The Vikings inhabited Newfoundland 470 years before Columbus landed in North America, research found.
Scientists previously dated a Viking settlement in Canada to the 11th century.
But tree-ring dating and astrophysics revealed that Vikings were there in 1021.
History buffs and scientists have long known that a Viking settlement on the northern tip of Newfoundland dates back to at least the 11th century. Today, that spot, called L’Anse aux Meadows, is a UNESCO World Heritage Site. But until this week, the exact dates the Vikings inhabited it was a mystery.
Now, thanks to a surprising combination of tree-ring dating and astrophysics, scientists have pinpointed the precise year the Vikings inhabited Newfoundland. It turns out they beat Christopher Columbus’ 1492 voyage across the Atlantic by 470 years, according to a paper published this week in the journal Nature.
The Vikings who lived at L’Anse aux Meadows came to Canada from Greenland, marking the first time that Europeans crossed the Atlantic Ocean. It was the first and only Viking outpost in North America outside of Greenland.
“One of the most exciting things about this research is the potential of the method for future studies. The timelines of many early civilizations are still very difficult to pin down, and this offers a way to connect human activity directly to calendar time without the need for written records,” Michael Dee, a coauthor of the paper and geoscientist at the University of Groningen in the Netherlands, told Insider.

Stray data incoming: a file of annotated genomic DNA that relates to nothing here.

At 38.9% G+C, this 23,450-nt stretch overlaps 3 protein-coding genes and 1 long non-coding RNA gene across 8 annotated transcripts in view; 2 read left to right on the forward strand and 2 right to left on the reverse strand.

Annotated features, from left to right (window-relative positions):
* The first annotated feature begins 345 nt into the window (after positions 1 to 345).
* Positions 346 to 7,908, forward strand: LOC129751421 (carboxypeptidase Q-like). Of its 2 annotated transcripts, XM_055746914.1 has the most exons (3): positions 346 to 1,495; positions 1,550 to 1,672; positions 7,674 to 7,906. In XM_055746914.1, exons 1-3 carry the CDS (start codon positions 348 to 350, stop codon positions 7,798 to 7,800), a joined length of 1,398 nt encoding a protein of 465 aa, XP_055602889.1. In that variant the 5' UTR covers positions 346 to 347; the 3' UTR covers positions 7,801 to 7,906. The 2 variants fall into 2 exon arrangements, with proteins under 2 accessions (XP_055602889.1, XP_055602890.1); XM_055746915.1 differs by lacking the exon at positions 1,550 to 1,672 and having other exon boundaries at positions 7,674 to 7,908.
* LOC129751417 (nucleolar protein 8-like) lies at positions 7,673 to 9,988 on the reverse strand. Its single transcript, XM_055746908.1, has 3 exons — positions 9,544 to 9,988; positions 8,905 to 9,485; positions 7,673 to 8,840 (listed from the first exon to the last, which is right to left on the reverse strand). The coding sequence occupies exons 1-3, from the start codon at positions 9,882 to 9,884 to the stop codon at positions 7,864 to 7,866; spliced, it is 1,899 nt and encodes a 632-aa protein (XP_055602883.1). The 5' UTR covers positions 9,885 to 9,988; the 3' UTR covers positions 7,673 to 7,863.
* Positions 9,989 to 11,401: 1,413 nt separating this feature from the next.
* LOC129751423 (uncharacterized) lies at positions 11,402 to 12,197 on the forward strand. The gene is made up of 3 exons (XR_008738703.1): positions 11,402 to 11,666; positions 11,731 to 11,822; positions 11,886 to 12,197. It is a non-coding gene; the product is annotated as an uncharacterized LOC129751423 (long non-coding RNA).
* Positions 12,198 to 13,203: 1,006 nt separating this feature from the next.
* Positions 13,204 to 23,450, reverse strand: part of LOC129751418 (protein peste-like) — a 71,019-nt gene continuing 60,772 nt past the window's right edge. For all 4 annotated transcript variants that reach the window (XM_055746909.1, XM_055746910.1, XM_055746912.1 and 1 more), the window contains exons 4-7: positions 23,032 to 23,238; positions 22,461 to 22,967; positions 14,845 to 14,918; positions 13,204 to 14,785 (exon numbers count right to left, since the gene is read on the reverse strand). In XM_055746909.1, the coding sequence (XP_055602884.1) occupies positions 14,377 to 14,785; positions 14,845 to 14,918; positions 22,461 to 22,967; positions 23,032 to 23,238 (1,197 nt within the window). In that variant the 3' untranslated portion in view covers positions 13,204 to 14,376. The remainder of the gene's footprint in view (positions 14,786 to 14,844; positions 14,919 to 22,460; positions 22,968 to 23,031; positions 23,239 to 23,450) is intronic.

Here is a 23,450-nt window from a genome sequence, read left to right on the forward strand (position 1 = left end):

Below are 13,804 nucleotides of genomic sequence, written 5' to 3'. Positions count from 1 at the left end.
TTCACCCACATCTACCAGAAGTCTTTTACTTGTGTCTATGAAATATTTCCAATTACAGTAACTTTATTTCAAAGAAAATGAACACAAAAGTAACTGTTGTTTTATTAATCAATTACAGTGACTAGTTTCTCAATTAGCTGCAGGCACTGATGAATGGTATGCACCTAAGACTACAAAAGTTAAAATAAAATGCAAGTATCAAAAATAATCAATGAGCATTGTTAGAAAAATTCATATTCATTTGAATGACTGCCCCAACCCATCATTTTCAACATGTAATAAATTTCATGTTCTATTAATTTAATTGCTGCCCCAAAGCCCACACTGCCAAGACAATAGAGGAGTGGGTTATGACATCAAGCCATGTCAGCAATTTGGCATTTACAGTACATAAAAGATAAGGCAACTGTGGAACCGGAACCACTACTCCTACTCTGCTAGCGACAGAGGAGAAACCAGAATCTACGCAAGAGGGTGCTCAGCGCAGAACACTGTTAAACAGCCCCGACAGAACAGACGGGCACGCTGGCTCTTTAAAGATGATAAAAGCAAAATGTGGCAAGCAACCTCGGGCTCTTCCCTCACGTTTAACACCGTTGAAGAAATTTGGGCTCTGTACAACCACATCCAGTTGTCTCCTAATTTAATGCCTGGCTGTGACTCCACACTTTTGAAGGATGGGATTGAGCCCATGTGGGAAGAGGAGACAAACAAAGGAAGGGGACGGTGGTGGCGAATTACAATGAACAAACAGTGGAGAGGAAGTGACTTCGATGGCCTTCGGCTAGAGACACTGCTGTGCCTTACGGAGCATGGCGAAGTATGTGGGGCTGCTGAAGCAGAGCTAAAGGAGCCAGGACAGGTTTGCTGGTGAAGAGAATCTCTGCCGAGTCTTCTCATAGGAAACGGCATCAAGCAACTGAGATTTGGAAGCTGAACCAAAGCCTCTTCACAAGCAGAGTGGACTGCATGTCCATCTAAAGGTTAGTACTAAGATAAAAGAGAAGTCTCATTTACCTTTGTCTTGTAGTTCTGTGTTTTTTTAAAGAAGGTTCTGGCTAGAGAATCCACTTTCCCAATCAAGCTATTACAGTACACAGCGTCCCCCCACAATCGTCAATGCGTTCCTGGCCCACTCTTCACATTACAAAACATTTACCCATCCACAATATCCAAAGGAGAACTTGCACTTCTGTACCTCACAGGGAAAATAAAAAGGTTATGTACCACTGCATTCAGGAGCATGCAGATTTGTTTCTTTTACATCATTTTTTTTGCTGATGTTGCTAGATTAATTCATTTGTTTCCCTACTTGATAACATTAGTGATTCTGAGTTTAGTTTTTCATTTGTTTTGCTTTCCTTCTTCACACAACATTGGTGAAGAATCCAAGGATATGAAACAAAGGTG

Astrophysics and archaeology collide
In 1021, exactly 1,000 years ago, the Vikings cut down at least three trees in L’Anse aux Meadows.
Dee and his teammates pinpointed that precise year by counting the growth rings of pieces of wood from those trees, which were discovered in L’Anse aux Meadows in the 1970s. The wood came from two fir trees and one juniper.
Previous age estimates of the wood were less precise and had been calculated using carbon dating. To complicate matters, indigenous people inhabited the L’Anse aux Meadows settlement both before and after the Vikings did, so made nailing down the precise dates the Vikings arrived was tricky.
But scientists saw that the wood had been cut cleanly with metal tools, and the local indigenous people were not manufacturing metal tools at the time the trees were felled.
So the researchers turned to a relatively novel technique for dating wood – using cosmic radiation as a time marker. The researchers were aware that what’s known as a cosmic ray event occurred in the year 993. These events are characterized by a surge in the radiocarbon concentration in the atmosphere, possibly caused by a large solar storm.
So trees that were alive in 993 have evidence of radiocarbon in their growth rings from that cosmic ray event.
Such events, though, are exceedingly rare: “At the moment, we only have three or four in all of the last 10,000 years,” Dee told The New York Times.
So it was easier to narrow the timeline from there. Once the researchers had established the radiocarbon marker in the wood, they counted the rings after that, until they reached the bark. When the bark edge is present in a wood sample, the paper explains, “it becomes possible to determine the exact felling year of the tree.”
That’s how the team determined the year the Vikings ended the trees’ growth by chopping them down – and confirmed that they lived in Canada at that time.
Having a precise date for the Vikings’ occupation of Newfoundland is crucial to understanding their history, the researchers point out in the paper.
“More importantly, it acts as a new point-of-reference for European cognizance of the Americas, and the earliest known year by which human migration had encircled the planet,” Dee and his coauthors wrote.
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